Efficient Labeling Of Mesenchymal Stem Cells For High Sensitivity Long-Term MRI Monitoring In Live Mice Brains
Received 5 April 2019
Accepted for publication 8 November 2019
Published 8 January 2020 Volume 2020:15 Pages 97—114
Checked for plagiarism Yes
Review by Single anonymous peer review
Peer reviewer comments 2
Editor who approved publication: Dr Mian Wang
Ahmed Atef Ahmed Ali,1 Rami Ahmad Shahror,2,3 Kai-Yun Chen2,3
1TMU Neuroscience Research Center – NeuroImage, College of Medicine, Taipei Medical University, Taipei 110, Taiwan; 2Ph.D. Program for Neural Regenerative Medicine, College of Medical Science and Technology, Taipei Medical University and National Health Research Institutes, Taipei 110, Taiwan; 3Center for Neurotrauma and Neuroregeneration, Taipei Medical University, Taipei 110, Taiwan
Correspondence: Ahmed Atef Ahmed Ali
Taipei Medical University, No. 250, Wuxing Street, Xinyi District, Taipei 110, Taiwan ROC
Tel +886-2-2736-1661 ext 3215
Background: Regenerative medicine field is still lagging due to the lack of adequate knowledge regarding the homing of therapeutic cells towards disease sites, tracking of cells during treatment, and monitoring the biodistribution and fate of cells. Such necessities require labeling of cells with imaging agents that do not alter their biological characteristics, and development of suitable non-invasive imaging modalities.
Purpose: We aimed to develop, characterize, and standardize a facile labeling strategy for engineered mesenchymal stem cells without altering their viability, secretion of FGF21 protein (neuroprotective), and differentiation capabilities for non-invasive longitudinal MRI monitoring in live mice brains with high sensitivity.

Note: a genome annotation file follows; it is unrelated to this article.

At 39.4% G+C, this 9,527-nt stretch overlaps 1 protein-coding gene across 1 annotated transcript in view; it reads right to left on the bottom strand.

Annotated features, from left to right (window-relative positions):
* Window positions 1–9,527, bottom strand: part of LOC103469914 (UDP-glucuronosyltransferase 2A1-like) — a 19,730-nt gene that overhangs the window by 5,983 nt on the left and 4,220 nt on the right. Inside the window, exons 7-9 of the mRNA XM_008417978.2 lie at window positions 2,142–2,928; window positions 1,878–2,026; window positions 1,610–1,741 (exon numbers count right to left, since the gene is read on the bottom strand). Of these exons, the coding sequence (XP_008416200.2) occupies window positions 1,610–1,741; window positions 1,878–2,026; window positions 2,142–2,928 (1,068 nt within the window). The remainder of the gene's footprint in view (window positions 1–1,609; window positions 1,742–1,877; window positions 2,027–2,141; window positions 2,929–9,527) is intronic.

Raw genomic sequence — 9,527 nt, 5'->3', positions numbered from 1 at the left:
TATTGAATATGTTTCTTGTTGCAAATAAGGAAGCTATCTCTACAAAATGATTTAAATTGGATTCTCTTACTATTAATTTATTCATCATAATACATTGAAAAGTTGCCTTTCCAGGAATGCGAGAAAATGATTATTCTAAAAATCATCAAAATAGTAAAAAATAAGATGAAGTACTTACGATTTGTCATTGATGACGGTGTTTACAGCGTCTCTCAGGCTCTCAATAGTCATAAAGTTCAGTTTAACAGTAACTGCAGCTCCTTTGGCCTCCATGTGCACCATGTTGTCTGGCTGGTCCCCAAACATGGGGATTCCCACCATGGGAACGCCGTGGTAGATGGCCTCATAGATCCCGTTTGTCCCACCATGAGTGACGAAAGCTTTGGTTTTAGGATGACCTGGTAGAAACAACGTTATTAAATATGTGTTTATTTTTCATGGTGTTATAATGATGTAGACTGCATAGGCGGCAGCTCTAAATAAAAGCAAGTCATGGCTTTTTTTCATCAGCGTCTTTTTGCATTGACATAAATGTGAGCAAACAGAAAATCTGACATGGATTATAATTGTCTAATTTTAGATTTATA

Methods: We compared the labeling efficiency of different commercial iron oxide nanoparticles towards our stem cells and determined the optimum labeling conditions using prussian blue staining, confocal microscopy, transmission electron microscopy, and flow cytometry. To investigate any change in biological characteristics of labeled cells, we tested their viability by WST-1 assay, expression of FGF21 by Western blot, and adipogenic and osteogenic differentiation capabilities. MRI contrast-enhancing properties of labeled cells were investigated in vitro using cell-agarose phantoms and in mice brains transplanted with the therapeutic stem cells.
Results: We determined the nanoparticles that showed best labeling efficiency and least extracellular aggregation. We further optimized their labeling conditions (nanoparticles concentration and media supplementation) to achieve high cellular uptake and minimal extracellular aggregation of nanoparticles. Cell viability, expression of FGF21 protein, and differentiation capabilities were not impeded by nanoparticles labeling. Low number of labeled cells produced strong MRI signal decay in phantoms and in live mice brains which were visible for 4 weeks post transplantation.
Conclusion: We established a standardized magnetic nanoparticle labeling platform for stem cells that were monitored longitudinally with high sensitivity in mice brains using MRI for regenerative medicine applications.
Keywords: iron oxide nanoparticles, FGF21, regenerative medicine, tracking of cells, non-invasive imaging modality